Being a university professor in Texas gives me the opportunity to meet many international students, many not even 20 years old. They have the typical problems most students have.
But I have met a handful of foreign students who are carrying the world on their shoulders, as it were. These young people are directly or indirectly caught in the maze of America's tighter visa and immigration restrictions.
Life for one of my students at Angelo State University and her boyfriend, who attends Texas A&M University, have changed drastically since the new year began.
First, some background: After the terrorists attacks of Sept. 11, 2001, the U.S. government, once relatively friendly toward Arabs and Muslims wanting into the country, has removed the welcome mat. The move has caused great hardship for many Muslims with legitimate reasons for seeking our shores.
Gone is the time when seriously ill foreign Muslims, along with their trained escorts, could obtain U.S. visas for urgent medical care in one day. Now, such visas are taking as long as two months for approval. A U.S. diplomat based in Saudi Arabia reports that Mohammed al-Kathiri, a Saudi journalist needing a liver transplant, died after he was denied travel to a Houston hospital for treatment.
Gone are many millions of dollars Muslims annually spend in the nation's tourist industry.
Gone, too, are the days when Arab students in good academic and immigration standing were automatically permitted to re-enter the United States to attend fall classes.
My student, a 20-year-old, petite Jordanian, worries that her oldest brother, a 34-year-old cartographer whose kidneys are failing, will not get potentially life-saving treatment in New York. Two months ago, his scheduled trip to the United States appeared to be on track. Now, the family has lost hope that he will make the trip at all.
"My brother has been to America many times," my student said. "He graduated from the University of Miami. He has many American friends. My father is trying to find a hospital in Canada or Europe that will take my brother before it's too late."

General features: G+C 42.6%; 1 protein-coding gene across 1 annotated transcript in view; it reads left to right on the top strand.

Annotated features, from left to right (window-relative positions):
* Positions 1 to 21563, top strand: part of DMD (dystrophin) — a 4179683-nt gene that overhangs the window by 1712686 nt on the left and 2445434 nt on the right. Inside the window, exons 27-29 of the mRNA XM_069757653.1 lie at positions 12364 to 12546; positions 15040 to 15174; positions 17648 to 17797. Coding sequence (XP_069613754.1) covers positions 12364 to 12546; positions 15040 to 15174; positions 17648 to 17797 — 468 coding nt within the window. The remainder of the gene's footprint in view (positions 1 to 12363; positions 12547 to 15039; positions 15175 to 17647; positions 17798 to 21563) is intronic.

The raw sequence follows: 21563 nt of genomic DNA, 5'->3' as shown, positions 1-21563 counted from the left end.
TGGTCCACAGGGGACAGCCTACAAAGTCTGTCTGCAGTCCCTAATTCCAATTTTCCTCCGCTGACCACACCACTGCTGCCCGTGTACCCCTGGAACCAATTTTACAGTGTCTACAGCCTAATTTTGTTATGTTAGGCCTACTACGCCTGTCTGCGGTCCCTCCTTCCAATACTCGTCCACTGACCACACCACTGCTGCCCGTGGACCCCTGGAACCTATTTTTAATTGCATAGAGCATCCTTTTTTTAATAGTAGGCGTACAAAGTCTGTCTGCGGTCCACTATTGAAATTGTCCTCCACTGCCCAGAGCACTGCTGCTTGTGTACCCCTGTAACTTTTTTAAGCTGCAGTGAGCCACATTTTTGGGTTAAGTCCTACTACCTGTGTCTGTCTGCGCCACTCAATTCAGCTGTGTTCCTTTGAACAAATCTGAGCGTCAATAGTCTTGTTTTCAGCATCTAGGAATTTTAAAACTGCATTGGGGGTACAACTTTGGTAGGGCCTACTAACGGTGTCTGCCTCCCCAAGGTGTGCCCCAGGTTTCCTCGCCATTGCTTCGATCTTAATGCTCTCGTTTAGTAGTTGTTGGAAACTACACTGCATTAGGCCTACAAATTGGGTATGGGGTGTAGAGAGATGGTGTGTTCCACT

If her brother's illness was not enough for her to worry about, she also fears that she might never see her boyfriend again, without leaving America and risking not being permitted to return.
Last summer, her boyfriend, a 22-year-old chemistry major, returned to Amman to work in the family's clothing business until the fall semester, when he would come back to Texas. After he had not been cleared to return to the A&M campus in time for fall classes, he set out to find out why.
To date, my student said, her boyfriend has not received a straight answer from the U.S. government. He might have seen College Station for the final time.
"It looks like everything bad is happening to me and other Muslims right now," she said. "I really can't blame America. The World Trade Center attacks made Americans suspicious of us. How can I blame the American people? That kind of terrorism should never happen again. But the hardship is ruining many innocent lives. It's ruining my life.
"I'm afraid to visit my family in Jordon. I might never get back into the United States, to Angelo State University. My whole family's counting on me to graduate and come back home with a degree in agriculture."
If no one else is concerned about the hardships the travel restrictions are causing in the Muslim world, Secretary of State Colin Powell, who is trying to win friends in the Middle East as we battle with Iraq, certainly is. During a recent comment to reporters, he acknowledged as much: "We have to protect ourselves . . . (but) we have to do it in a way that does not shut down the country.
"I want people to come from around the world to go to our hospitals, our schools, to Disney World, to settle, to immigrate. . . . This is the strength of our nation."
Through telephone interviews, I know of several other Muslim students on other Texas campuses who are afraid to return to their homelands for just one day. A 19-year-old art major at Sul Ross State University in Alpine said: "I'm from Abu Dhabi, the United Arab Emirates. I'm a sophomore, and I'm not going home until after I graduate. I want to stay here in America. I have two friends who couldn't get back in time for classes. One was at UCLA, and one was at the University of Kentucky."
Many of the students with whom I spoke are bitter, but most have accepted the heavy price for being an Arab student in post-Sept. 11 America.